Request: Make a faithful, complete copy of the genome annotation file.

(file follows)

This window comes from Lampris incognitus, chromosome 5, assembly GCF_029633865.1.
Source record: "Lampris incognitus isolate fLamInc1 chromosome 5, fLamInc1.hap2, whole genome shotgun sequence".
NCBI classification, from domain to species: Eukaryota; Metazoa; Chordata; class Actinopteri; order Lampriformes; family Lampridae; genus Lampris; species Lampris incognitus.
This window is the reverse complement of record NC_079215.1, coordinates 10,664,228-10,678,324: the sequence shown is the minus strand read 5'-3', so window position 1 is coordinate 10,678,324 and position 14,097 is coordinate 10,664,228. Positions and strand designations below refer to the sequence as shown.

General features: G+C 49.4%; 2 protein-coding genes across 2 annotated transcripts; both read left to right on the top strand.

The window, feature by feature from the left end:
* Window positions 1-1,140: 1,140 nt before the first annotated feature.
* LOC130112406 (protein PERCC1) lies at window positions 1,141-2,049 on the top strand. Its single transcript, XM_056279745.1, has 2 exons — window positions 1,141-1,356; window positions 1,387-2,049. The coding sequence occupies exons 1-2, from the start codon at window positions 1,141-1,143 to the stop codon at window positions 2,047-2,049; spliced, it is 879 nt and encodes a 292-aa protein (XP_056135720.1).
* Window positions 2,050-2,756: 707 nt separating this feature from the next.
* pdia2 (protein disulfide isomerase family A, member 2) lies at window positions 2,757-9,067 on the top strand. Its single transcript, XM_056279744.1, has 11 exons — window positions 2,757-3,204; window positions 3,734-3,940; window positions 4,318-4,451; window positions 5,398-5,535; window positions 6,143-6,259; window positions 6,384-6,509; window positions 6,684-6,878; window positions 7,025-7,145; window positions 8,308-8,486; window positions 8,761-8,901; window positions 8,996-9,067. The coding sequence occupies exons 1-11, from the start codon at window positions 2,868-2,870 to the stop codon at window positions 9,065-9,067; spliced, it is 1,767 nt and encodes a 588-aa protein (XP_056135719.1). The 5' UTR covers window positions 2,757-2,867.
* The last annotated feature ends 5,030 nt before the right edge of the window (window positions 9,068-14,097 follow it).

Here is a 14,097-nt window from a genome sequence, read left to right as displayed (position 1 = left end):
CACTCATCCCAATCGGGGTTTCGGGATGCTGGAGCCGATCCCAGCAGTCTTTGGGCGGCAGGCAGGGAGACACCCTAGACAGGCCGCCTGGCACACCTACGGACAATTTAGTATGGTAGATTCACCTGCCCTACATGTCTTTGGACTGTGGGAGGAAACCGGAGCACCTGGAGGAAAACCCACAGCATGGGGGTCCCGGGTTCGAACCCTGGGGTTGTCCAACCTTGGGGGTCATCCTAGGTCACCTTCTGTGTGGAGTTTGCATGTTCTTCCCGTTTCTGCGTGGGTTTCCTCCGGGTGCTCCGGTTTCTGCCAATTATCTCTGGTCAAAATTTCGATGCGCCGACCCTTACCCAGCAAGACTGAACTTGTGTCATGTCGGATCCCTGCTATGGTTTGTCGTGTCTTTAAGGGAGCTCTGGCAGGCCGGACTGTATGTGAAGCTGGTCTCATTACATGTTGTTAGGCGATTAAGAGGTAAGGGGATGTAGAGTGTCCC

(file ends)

This window comes from Lampris incognitus, chromosome 5, assembly GCF_029633865.1.
Source record: "Lampris incognitus isolate fLamInc1 chromosome 5, fLamInc1.hap2, whole genome shotgun sequence".
NCBI classification, from domain to species: Eukaryota; Metazoa; Chordata; class Actinopteri; order Lampriformes; family Lampridae; genus Lampris; species Lampris incognitus.
This window is the reverse complement of record NC_079215.1, coordinates 10,664,228-10,678,324: the sequence shown is the minus strand read 5'-3', so window position 1 is coordinate 10,678,324 and position 14,097 is coordinate 10,664,228. Positions and strand designations below refer to the sequence as shown.

General features: G+C 49.4%; 2 protein-coding genes across 2 annotated transcripts; both read left to right on the top strand.

The window, feature by feature from the left end:
* Window positions 1-1,140: 1,140 nt before the first annotated feature.
* LOC130112406 (protein PERCC1) lies at window positions 1,141-2,049 on the top strand. Its single transcript, XM_056279745.1, has 2 exons — window positions 1,141-1,356; window positions 1,387-2,049. The coding sequence occupies exons 1-2, from the start codon at window positions 1,141-1,143 to the stop codon at window positions 2,047-2,049; spliced, it is 879 nt and encodes a 292-aa protein (XP_056135720.1).
* Window positions 2,050-2,756: 707 nt separating this feature from the next.
* pdia2 (protein disulfide isomerase family A, member 2) lies at window positions 2,757-9,067 on the top strand. Its single transcript, XM_056279744.1, has 11 exons — window positions 2,757-3,204; window positions 3,734-3,940; window positions 4,318-4,451; window positions 5,398-5,535; window positions 6,143-6,259; window positions 6,384-6,509; window positions 6,684-6,878; window positions 7,025-7,145; window positions 8,308-8,486; window positions 8,761-8,901; window positions 8,996-9,067. The coding sequence occupies exons 1-11, from the start codon at window positions 2,868-2,870 to the stop codon at window positions 9,065-9,067; spliced, it is 1,767 nt and encodes a 588-aa protein (XP_056135719.1). The 5' UTR covers window positions 2,757-2,867.
* The last annotated feature ends 5,030 nt before the right edge of the window (window positions 9,068-14,097 follow it).

Here is a 14,097-nt window from a genome sequence, read left to right as displayed (position 1 = left end):
CACTCATCCCAATCGGGGTTTCGGGATGCTGGAGCCGATCCCAGCAGTCTTTGGGCGGCAGGCAGGGAGACACCCTAGACAGGCCGCCTGGCACACCTACGGACAATTTAGTATGGTAGATTCACCTGCCCTACATGTCTTTGGACTGTGGGAGGAAACCGGAGCACCTGGAGGAAAACCCACAGCATGGGGGTCCCGGGTTCGAACCCTGGGGTTGTCCAACCTTGGGGGTCATCCTAGGTCACCTTCTGTGTGGAGTTTGCATGTTCTTCCCGTTTCTGCGTGGGTTTCCTCCGGGTGCTCCGGTTTCTGCCAATTATCTCTGGTCAAAATTTCGATGCGCCGACCCTTACCCAGCAAGACTGAACTTGTGTCATGTCGGATCCCTGCTATGGTTTGTCGTGTCTTTAAGGGAGCTCTGGCAGGCCGGACTGTATGTGAAGCTGGTCTCATTACATGTTGTTAGGCGATTAAGAGGTAAGGGGATGTAGAGTGTCCC